- Airborne Instrumentation
ICON, the In-situ Capability for O2/N2 measurements from airborne platforms, uses VUV absorption to accurately measure atmospheric oxygen based on the development by Britt Stephens from NCAR. It is currently in the laboratory evaluation phase.
We are developing a prototype CO2 instrument with high precision and fast response for airborne measurements. Future application ist he integration onboard commercial airliners for long term measurements within the IAGOS project. Currently we are experimenting with an NDIR instrument as well as with approaches based on laser spectroscopy.
A prototype of a flask sampling system designed to collect samples that can be analyzed for CO2, 13CO2, C18O2, CO, CH4, SF6, H2, N2O and the ratio O2/N2. This sampler has been extensively validated in the laboratory (see Diploma thesis by Angelika Mennecke). The instrument was supposed to be used in the YAK project, but unfortunately, due to import and export resrictions for flasks, the sampler could not be deployed so far.
- MetAir AG Research Airplane
For atmospheric experiments we use the MetAir Dimo (link), a fully equipped research platform. The aircraft is hired on a campaign basis. Recently, we have used the aircraft within CERES
- Modelling tools
The Stochastic Time Inverted Lagrangian Transport is a fast tool to retrieve the tracer transport adjoint (sensitivity of atmospheric tracer mixing ratio measured at receptor point with respect to upstream variations in surface fluxes), based on forecasted or analyzed winds including a stochastic turbulence parameterization. In forecast mode it is used for flight planning purposes. STILT has been turned into a prototype framework to assimilate information from multiple data streams for retrieving regional fluxes. STILT is coupled to boundary conditions such as fossil fuel inventories, biospheric fluxes, and a data based lateral boundary condition for CO2 and CO.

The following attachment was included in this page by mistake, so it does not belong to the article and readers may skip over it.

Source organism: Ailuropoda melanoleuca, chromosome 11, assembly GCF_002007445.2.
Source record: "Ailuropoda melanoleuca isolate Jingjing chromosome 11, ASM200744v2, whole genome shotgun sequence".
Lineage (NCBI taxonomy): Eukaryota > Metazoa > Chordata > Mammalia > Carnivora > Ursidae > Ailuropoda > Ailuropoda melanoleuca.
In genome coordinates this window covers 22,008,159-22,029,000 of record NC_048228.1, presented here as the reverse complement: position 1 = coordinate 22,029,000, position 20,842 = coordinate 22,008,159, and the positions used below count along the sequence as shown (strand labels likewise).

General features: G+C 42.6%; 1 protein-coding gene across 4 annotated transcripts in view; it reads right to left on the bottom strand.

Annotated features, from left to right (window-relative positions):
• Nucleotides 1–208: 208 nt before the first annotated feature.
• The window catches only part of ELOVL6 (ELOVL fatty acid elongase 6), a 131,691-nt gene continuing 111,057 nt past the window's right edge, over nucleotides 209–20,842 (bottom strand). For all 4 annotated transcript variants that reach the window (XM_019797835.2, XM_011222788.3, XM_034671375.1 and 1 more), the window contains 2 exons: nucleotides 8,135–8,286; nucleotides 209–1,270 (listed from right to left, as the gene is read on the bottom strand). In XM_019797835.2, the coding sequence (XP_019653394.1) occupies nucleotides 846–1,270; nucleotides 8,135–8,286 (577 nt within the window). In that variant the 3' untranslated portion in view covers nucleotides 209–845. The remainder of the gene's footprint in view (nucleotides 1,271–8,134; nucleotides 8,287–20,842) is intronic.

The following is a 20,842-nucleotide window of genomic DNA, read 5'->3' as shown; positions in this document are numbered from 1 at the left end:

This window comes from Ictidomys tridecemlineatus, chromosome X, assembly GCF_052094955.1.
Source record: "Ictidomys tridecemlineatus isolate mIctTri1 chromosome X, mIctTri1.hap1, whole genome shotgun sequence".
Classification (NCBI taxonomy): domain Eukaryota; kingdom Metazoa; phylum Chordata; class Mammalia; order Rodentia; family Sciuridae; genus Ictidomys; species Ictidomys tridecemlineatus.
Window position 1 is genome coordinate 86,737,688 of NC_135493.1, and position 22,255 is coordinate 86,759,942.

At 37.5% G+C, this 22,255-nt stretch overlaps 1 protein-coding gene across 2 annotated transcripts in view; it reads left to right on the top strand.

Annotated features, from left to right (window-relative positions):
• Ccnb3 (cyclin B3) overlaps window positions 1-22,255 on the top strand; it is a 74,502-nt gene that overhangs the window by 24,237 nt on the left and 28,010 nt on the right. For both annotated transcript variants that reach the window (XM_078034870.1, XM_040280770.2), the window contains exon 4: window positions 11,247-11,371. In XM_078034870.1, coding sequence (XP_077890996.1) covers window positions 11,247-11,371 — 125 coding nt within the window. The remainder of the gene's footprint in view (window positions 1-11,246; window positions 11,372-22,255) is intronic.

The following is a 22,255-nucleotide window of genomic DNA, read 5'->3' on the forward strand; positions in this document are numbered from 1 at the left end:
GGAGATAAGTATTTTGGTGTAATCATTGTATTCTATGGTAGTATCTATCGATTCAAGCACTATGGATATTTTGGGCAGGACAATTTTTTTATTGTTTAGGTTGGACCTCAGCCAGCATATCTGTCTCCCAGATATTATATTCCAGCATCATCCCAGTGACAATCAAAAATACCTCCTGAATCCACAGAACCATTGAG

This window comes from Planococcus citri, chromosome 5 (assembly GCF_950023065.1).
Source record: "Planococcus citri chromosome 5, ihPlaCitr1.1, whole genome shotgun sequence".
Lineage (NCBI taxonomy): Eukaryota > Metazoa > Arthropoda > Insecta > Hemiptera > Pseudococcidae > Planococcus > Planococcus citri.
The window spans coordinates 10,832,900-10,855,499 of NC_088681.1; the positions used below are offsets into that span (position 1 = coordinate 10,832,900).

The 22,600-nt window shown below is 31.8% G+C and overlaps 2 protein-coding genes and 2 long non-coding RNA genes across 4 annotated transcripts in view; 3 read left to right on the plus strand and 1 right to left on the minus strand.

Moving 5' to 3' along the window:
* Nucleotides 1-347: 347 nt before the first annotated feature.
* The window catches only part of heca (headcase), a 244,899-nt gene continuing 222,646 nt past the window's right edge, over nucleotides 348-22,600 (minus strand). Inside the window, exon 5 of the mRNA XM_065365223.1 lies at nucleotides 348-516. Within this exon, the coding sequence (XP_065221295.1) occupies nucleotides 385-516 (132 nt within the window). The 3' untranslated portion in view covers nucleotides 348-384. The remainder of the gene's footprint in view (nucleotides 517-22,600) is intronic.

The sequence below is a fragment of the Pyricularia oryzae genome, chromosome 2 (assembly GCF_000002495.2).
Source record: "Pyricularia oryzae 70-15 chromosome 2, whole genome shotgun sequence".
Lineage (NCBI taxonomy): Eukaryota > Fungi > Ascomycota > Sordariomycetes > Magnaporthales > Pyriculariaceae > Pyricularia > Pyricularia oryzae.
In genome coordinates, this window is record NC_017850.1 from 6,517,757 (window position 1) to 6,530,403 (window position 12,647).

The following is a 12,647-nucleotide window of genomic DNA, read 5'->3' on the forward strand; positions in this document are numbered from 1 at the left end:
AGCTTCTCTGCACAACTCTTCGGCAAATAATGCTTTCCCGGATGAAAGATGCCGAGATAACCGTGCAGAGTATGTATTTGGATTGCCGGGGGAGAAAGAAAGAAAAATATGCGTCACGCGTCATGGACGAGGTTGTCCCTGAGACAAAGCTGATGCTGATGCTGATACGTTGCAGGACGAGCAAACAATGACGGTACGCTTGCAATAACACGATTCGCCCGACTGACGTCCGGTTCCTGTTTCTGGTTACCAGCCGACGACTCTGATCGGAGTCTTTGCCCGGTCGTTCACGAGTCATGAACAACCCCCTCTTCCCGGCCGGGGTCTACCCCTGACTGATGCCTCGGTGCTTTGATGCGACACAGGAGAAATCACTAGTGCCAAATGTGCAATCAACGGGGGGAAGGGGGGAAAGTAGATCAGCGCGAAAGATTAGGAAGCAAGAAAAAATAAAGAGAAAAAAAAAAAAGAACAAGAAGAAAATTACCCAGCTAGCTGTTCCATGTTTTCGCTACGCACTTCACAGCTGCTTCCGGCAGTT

The Weather Research and Forecasting System
is a next-generation forecasting model, currently being developed by a large comunity headed by NCAR
and NOAA. We have coupled WRF to the diagnostic biosphere model VPRM and to fossil fuel CO2
emissions. We use this modelling system to simulate tracer transport in the vicinity of observational sites such as the tall towers in order to better understand the measurements. Future applications to mesoscale inverse modelling to retrieve surface fluxes from concentrations will be realized by coupling WRF with STILT.
The Vegetation Photosynthesis and Respiration Model is a simple diagnostic model to simulate biosphere-atmosphere exchange of CO2
based on the MODIS indices EVI (enhanced vegetation index) and LSWI (land surface water index) as well as downward shortwave radiation and temperature. It was developed by Pathmathevan Mahadevan at Harvard University
, based on the work of Xiangming Xiao from UNH
. We use the VPRM to provide high temporal and spatial resolution exchange fluxes, that are consistent with Eddy flux measurements, to atmospheric transport models (STILT, WRF) as a priori informations for inversions.